Daniel J Vance

Five newspapers in western Ohio regularly publish this column. If giving you the real name of the newspaper and some of the people involved in today’s and next week’s column, I could be causing harm. So certain details have been masked.

Back in February, I received an email from a reader thanking me for sharing the story of 18-year-old Hope Noble, a college student from Cedarville University in Ohio. (Noble’s name has not been masked here.) Noble had been diagnosed with cyclothymia, which a National Institutes of Health website states is a “mild form of bipolar disorder in which a person has mood swings from mild or moderate depression to euphoria and excitement, but stays connected to reality.” It can become a disability when affecting a person’s ability to carry out day-to-day tasks.





Hope Noble had “awful” mood swings, fought with her parents, often contemplated and had tried committing suicide, and sometimes relieved her depressive feelings by cutting her arms and legs with a razor blade. She encountered confusion trying to reconcile her emotions and actions with her Christian faith.

“Then your column (about Hope) in the local newspaper fell into my lap,” said “Brenda” of western Ohio in a telephone interview. Brenda is the mother of a young woman I’ll call Christine, who recently was diagnosed with cyclothymia.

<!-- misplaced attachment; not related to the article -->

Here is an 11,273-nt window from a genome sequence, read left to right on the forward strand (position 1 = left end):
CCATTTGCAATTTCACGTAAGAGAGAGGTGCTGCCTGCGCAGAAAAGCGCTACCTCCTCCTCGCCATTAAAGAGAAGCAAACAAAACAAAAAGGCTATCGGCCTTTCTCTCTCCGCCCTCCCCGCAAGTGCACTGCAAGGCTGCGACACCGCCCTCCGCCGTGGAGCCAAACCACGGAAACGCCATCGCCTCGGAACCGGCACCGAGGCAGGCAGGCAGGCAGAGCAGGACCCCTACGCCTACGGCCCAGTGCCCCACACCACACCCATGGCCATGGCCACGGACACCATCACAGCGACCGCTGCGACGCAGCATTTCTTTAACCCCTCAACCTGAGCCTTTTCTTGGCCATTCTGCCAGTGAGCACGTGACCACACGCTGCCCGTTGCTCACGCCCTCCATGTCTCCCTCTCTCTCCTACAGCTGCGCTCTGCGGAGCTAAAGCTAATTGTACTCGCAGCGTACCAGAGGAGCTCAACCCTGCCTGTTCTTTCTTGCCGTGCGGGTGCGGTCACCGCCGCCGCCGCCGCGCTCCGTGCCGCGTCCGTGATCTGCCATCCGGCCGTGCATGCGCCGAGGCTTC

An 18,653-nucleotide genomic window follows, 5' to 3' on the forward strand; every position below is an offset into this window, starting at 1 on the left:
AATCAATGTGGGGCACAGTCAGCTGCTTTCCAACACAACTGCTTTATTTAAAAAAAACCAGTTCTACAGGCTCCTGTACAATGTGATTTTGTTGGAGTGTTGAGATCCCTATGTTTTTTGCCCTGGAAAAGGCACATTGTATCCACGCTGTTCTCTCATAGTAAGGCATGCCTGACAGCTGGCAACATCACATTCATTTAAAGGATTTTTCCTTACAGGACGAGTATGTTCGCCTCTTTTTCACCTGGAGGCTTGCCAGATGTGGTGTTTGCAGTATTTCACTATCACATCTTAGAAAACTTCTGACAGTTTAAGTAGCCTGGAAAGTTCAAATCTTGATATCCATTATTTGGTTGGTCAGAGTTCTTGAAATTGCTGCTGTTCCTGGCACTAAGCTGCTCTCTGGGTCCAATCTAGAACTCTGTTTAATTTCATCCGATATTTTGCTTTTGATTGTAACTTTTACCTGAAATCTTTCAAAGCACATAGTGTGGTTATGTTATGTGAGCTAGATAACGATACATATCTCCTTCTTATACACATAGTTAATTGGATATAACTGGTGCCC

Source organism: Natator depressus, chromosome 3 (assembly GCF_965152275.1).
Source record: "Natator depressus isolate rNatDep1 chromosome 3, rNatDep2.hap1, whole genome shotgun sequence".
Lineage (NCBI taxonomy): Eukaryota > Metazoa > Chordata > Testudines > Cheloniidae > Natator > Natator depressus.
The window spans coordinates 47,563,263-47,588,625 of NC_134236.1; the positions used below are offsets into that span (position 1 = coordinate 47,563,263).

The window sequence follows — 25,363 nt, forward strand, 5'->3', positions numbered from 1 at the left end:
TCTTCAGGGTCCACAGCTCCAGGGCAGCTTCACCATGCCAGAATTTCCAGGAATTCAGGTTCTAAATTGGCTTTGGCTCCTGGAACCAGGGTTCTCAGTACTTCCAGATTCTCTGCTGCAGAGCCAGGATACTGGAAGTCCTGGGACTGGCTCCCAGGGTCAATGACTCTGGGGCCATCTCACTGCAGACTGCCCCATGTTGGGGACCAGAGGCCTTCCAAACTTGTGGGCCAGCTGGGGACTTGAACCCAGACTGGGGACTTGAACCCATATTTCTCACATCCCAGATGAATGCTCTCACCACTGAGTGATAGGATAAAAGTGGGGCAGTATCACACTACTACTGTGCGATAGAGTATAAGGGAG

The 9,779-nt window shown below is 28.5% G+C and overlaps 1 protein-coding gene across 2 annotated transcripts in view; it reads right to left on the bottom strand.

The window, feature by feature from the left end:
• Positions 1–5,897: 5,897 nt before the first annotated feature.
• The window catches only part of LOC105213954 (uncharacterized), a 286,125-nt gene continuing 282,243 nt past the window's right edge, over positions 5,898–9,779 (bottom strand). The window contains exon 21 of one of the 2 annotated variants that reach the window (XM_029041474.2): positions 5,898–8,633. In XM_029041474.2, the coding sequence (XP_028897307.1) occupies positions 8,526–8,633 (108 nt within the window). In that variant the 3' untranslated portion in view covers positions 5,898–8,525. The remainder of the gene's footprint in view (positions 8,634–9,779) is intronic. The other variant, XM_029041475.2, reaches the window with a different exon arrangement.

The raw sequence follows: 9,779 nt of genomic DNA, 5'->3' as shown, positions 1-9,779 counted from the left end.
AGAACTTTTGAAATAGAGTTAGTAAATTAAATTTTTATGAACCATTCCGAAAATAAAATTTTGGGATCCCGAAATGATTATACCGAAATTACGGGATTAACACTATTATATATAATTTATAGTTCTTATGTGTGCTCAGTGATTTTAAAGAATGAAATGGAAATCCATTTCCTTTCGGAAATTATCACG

“In your column, Hope sounded just like my daughter,” said Brenda. “(From what she said) I had some information about cyclothymia. So I wrote to Hope and asked for more information.” Hope and Brenda quickly became friends.

She added, “Hope has answered questions for me that therapists haven’t been able to. I’ve asked her about cutting and she has given me pointers and what to watch for. We’re staying in touch. I hope we can get together after she returns to school from summer break.”

In another twist, Brenda said Hope even looked like her daughter.

“And I’m so glad you wrote that column because it meant a lot to us,” she said in our telephone interview. “Christine had a problem and I needed a helper.”

Which brings up an important point: People with disabilities and their caregivers often can draw strength and inspiration from others. I have tried over the years to impress upon readers the importance of establishing and maintaining personal connections like those written about above.

Next week, read more about Brenda and Christine.

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